A look at Wednesday’s TV war in the Wildsmith household
The clock is ticking toward deadline, and by all rights I should be rushing through this column, my last piece to be written for this week’s edition, in order to get out of here and home to my baby’s loving arms.
Dinner awaits, my comfortable couch beckons, the collection of cats and dogs are standing by to offer their unconditional love. But The Wife, I’m afraid, is counting down the minutes until 8 p.m., at which point the television will be turned to “So You Think You Can Dance,” one of her favorite summer programs.
And I will be in hell.
OK, that’s a bit melodramatic. I don’t loathe the show; I think it’s fair to say that she hated “Battlestar Galactica,” which I watched during its entire four-season run on Syfy, more than I dislike “SYTYCD.” But it’s not exactly the sort of programming to which I want to rush home on a Wednesday evening.
Surprisingly, it’s about the only television show over which we don’t see eye to eye. Both of us being pop culture junkies, we watch a lot of TV, see a lot of movies, listen to a lot of music. Given how busy we both are, it’s rather surprising, really, that we find time in our schedules to devote to the plethora of shows we enjoy, but somehow we find the time, thanks to DVR.
(You’d think that summer would mean more leisure time outdoors, but when it’s as hot as it’s been this week, even nightfall brings little relief. It’s still a sauna outside, just not as bright with a ball of fire cooking the top of your head.)
Even a program like “Deadliest Catch,” which most people would automatically assume to be a show watched by guys enamored with the punishing way of life on an Arctic fishing vessel, is something we enjoy together. In fact, I’m proud to say The Wife watches very few shows considered the exclusive domain of females.
There are no viewings of “The Real Housewives” of this city or that community in our house, no reality shows devoted to vapid-brained celebrities with last names like Hilton or Kardashian. The Lifetime channel could be cut from our cable lineup, for all she would care. She’s even lost interest in “American Idol,” which she watched during its first few seasons.
But for some reason, she loves “So You Think You Can Dance.” Myself ... not so much.
I can appreciate dance as an art form, and I recognize all of the hard work dancers of all styles have to put in to become proficient. I’m a big champion of the Appalachian Ballet Company in these very pages, for Pete’s sake. But for some reason, watching it on television is about as entertaining to me as watching my dog lick himself. There’s always the possibility some clumsy mistake will cause one of the contestants to suffer a transverse fracture that sends a shard of bone through skin, but hoping for such is a little too blackhearted, even for me. (Besides, I’m sure they’d cut that out anyway. They don’t shy away from aspiring dancers who look and move like they just stepped off the catwalk at the Mouse’s Ear, but a bone-shattering tumble off the stage is a no-no, I suppose.)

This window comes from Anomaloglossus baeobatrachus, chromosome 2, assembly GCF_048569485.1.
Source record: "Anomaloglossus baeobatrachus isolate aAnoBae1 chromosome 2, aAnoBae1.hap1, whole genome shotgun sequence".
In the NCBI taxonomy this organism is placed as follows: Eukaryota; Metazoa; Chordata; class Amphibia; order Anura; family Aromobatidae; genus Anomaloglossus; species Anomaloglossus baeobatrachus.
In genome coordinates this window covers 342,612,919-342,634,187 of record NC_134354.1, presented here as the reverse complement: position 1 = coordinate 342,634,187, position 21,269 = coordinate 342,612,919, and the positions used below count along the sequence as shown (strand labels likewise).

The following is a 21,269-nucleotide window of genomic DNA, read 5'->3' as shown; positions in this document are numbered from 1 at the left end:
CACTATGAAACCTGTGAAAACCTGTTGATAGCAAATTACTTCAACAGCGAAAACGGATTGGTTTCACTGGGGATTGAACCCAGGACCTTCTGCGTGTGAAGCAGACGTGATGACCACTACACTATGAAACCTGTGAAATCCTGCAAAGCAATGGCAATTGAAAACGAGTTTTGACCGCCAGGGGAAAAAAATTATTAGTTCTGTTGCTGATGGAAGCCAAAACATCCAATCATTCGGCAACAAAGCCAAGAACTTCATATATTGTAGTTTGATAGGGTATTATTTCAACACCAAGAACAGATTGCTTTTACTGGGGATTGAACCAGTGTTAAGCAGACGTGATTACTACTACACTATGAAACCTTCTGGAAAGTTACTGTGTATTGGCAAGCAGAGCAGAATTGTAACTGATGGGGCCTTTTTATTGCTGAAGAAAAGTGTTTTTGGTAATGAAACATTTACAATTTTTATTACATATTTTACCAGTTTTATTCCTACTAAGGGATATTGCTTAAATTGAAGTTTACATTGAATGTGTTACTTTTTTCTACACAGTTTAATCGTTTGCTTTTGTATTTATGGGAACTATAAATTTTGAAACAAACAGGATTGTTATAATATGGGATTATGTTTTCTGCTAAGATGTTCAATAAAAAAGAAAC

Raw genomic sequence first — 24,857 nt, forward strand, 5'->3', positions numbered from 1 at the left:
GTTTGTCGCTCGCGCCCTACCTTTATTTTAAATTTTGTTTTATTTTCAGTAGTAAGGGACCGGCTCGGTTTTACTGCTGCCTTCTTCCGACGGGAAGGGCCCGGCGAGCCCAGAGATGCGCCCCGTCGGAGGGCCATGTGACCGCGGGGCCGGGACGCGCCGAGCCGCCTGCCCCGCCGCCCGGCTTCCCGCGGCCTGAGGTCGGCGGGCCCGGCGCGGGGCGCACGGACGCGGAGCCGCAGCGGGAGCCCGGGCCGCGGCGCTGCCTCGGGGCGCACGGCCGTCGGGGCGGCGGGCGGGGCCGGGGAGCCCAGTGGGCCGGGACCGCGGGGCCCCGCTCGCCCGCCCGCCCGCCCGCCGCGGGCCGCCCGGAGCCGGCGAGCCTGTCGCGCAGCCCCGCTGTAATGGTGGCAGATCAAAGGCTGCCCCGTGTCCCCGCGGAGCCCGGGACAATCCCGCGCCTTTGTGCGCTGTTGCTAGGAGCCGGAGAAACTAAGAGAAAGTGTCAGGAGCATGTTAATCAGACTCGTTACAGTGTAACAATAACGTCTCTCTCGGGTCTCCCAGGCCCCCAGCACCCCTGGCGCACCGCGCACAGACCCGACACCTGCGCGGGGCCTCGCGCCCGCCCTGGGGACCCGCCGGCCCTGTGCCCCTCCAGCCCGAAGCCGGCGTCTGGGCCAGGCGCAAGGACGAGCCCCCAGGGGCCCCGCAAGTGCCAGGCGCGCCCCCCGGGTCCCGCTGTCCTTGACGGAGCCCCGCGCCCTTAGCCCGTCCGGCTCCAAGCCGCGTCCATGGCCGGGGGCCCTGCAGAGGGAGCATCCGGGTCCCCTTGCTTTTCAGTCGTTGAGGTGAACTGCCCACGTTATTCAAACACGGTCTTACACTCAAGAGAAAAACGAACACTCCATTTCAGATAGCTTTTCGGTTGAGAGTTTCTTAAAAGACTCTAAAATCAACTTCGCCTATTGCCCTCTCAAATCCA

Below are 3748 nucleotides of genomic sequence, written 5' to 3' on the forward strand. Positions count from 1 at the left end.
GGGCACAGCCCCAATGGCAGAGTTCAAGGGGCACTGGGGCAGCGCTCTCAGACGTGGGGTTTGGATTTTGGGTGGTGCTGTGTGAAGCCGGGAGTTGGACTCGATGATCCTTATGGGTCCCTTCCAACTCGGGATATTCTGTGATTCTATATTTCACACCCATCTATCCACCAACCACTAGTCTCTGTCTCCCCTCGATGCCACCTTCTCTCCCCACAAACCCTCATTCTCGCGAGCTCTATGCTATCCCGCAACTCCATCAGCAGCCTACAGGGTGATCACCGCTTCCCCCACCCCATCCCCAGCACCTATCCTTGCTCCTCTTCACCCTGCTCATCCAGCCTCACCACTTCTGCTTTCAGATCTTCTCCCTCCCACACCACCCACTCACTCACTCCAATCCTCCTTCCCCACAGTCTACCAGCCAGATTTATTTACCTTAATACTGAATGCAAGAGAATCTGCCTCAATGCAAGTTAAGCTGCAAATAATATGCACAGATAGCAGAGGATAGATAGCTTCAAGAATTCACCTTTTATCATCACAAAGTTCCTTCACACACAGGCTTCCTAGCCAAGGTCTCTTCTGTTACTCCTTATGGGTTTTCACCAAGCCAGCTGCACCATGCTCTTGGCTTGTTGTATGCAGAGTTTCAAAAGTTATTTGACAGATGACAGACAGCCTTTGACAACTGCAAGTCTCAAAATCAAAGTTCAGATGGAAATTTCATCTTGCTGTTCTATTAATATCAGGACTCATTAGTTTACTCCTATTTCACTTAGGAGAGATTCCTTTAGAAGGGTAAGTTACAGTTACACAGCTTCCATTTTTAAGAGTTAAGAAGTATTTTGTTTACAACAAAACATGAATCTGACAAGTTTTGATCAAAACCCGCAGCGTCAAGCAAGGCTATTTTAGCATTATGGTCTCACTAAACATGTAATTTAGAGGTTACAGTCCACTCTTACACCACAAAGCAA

The Wife doesn’t understand, even though she has her own peculiar hang-up about television: spaceships. She can watch a movie or a program about vampires, or about time travel, or about alien invaders, or kingdoms where dragons roam the earth and a massive wall of ice separates a medieval civilization from zombies and feral tribes. “Game of Thrones,” “True Blood,” “Lost,” “Falling Skies” — she’s a fan of them all, as am I.
But if there’s a spaceship involved, she wants no part of it.
“People living for years in space — it’s not realistic,” she declares. And yes, I have pointed out that neither are any of the above mentioned storytelling devices, but she insists that on the fictitious scale that governs plausible plot points, those things most definitely are more realistic than space travel. Hence the loathing for “Galactica.” And yes, I’m aware that it makes no sense. I don’t understand it, either. And no matter how many friends might tell her differently, she refuses to suspend her disbelief in space travel long enough to give it a chance. As such, we won’t even get into her opinions on the Holy Grail of science fiction, the original “Star Wars” trilogy.
So just as I’m sure she can’t understand why, when “So You Think You Can Dance” comes on, I’d rather be texting something obnoxious to my brother, or poking around Facebook, or reading a magazine, or pestering the pets. It’s quite the conundrum in the Wildsmith household, and certainly it’s incentive for me to take my sweet time wrapping up this column on a Wednesday night, much to the consternation of designer and Assistant Managing Editor Amanda Greever.
Of course, in the grand scheme of things, if the only complaint about my wife (that I’m willing to voice publicly, anyway — I kid! I kid!) is that she likes “So You Think You Can Dance” and I do not, then I am indeed a blessed man. And if she declares it’s a “#%! good show,” as she did when I informed her I’d be writing about it in this column, then I’m content to let her enjoy it.
I’ll happily concede the television to her for a couple of hours. Let’s just hope she won’t mind if I sit there and make spaceship noises.
Steve Wildsmith is the Weekend editor for The Daily Times. Contact him at (firstname.lastname@example.org) or at 981-1144.